It’s amazing to see the larger cultural trend of increased numbers of pelvic health providers. There’s more widespread education about pelvic health, pregnant people have more access to preventative care, folks with pelvic pain have more resources to experience pleasure. The list goes on! This is how it should be. But what if your pelvic floor challenges began when you had a baby 10, 15, 30 years ago? Your doctor might have sent you home with some highly prescriptive information about kegels, and maybe that was it. Maybe you were forced to accept that leaking or weakness was just going to be a part of your life forever. Maybe you’re resentful that no one was talking to you about the pelvic floor when your specific challenges began.
You might be thinking, “Is there even a point to see a pelvic floor therapist now?”
The answer is: YES! It is NEVER too late.
Will your rehab look different than someone coming in with newer challenges? Yes. Your body may have developed compensatory strategies for dealing with core weakness or incontinence. You may have more ingrained motor patterns that are causing
you to walk, sit, or stand in a certain way that exacerbates dysfunction. Although the neural pathways that support motor learning may decrease with age, there’s great research to suggest that continued motor learning is beneficial for cognitive and physical functioning. So seeing a pelvic floor therapist might be beneficial for your body AND your mind.
In a typical session, your pelvic floor therapist may look at posture, gait, and functional movements like sitting down, standing up, or squatting. We may look at your breathing mechanics, and evaluate the muscle strength of your hip and pelvic floor muscles. We assess more restricted or tense muscle groups and may use manual therapy to support lengthening of the muscle or relaxation.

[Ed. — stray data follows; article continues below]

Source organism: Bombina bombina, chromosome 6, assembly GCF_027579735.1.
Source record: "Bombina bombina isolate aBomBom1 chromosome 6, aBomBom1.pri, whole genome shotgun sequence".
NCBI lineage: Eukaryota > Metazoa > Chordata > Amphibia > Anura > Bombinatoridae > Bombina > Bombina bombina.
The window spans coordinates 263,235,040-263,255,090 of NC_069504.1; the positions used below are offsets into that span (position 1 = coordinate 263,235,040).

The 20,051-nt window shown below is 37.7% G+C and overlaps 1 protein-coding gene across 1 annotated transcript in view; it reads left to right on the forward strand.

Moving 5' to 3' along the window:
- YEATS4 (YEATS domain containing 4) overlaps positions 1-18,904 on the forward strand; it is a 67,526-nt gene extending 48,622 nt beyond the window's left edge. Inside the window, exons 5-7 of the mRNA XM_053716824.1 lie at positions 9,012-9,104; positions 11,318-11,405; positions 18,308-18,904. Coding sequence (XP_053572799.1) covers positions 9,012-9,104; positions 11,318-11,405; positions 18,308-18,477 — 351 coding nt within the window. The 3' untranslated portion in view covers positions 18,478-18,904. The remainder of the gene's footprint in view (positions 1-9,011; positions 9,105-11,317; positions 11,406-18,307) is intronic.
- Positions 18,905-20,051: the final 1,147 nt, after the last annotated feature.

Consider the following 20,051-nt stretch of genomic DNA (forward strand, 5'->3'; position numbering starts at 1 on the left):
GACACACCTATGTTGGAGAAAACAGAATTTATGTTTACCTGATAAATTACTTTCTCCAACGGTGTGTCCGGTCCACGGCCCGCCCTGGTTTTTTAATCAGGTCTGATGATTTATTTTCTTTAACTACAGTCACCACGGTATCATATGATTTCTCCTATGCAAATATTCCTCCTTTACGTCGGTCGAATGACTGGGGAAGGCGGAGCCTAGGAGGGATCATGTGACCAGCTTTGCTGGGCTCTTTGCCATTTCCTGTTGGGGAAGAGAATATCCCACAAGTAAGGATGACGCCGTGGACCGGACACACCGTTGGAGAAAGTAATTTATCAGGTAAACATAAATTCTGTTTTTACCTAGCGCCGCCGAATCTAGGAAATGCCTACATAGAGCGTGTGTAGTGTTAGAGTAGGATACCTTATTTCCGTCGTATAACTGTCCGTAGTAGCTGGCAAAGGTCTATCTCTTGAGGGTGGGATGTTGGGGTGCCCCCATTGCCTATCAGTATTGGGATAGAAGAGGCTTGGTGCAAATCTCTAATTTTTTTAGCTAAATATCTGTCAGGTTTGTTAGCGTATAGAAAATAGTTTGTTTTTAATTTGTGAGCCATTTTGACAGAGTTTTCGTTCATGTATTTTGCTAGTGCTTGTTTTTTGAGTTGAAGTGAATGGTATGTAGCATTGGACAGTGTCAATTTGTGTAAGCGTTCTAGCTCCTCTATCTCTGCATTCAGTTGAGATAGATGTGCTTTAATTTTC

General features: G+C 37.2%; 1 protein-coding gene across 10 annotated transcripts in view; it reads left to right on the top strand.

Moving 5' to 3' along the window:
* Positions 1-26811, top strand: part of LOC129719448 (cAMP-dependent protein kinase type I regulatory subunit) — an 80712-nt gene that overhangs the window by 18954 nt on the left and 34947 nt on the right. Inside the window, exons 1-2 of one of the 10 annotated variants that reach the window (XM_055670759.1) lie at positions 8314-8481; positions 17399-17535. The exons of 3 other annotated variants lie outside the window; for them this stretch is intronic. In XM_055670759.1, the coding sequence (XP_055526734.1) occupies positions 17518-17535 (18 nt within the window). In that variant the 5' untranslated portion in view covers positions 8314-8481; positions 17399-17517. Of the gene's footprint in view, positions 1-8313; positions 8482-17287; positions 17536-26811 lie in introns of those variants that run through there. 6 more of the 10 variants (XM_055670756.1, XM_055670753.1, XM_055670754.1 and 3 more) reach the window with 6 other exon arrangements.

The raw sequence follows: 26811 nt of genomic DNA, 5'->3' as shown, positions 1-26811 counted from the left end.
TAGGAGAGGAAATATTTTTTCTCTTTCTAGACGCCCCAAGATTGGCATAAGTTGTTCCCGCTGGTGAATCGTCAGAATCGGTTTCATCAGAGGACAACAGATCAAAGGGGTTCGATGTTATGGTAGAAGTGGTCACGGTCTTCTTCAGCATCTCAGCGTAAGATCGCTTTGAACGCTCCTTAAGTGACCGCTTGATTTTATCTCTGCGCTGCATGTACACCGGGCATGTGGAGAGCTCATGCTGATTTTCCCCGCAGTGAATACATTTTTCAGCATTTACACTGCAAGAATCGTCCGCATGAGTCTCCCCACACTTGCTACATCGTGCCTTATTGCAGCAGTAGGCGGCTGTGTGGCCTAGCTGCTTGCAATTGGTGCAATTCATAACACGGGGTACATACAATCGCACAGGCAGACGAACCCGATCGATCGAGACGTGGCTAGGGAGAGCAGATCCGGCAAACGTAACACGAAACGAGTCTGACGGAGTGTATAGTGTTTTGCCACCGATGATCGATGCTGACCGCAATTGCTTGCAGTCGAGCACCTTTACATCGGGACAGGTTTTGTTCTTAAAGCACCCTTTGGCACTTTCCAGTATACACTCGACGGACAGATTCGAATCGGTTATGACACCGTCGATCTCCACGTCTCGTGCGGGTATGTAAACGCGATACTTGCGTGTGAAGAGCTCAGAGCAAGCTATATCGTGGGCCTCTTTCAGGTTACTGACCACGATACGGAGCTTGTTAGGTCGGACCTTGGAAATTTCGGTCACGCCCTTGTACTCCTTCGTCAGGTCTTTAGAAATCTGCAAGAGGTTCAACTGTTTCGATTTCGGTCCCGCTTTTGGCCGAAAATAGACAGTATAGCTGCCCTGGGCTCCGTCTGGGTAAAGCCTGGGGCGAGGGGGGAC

It’s never “too late” to see a pelvic floor PT or OT. You don’t have to accept pelvic floor dysfunction as part of your life. You deserve easeful and meaningful participation in the activities that matter most to you, at any age.
Are you interested in starting your healing journey no matter how long you've been dealing with these issues?
This article was written by Mirah Sand OTR/L. They are a pelvic floor occupational therapist who is certified Pregnancy and Postpartum Corrective Exercise Specialist, and
has received advanced pelvic health training through Herman and
Wallace Pelvic Rehabilitation Institute.
Tseng, B., & Craddock, C. Old Dog, New Tricks: Learning Novel Motor Tasks May Enhance Brain Health in Older Adults. Imaging, 38(5), 1169-1176.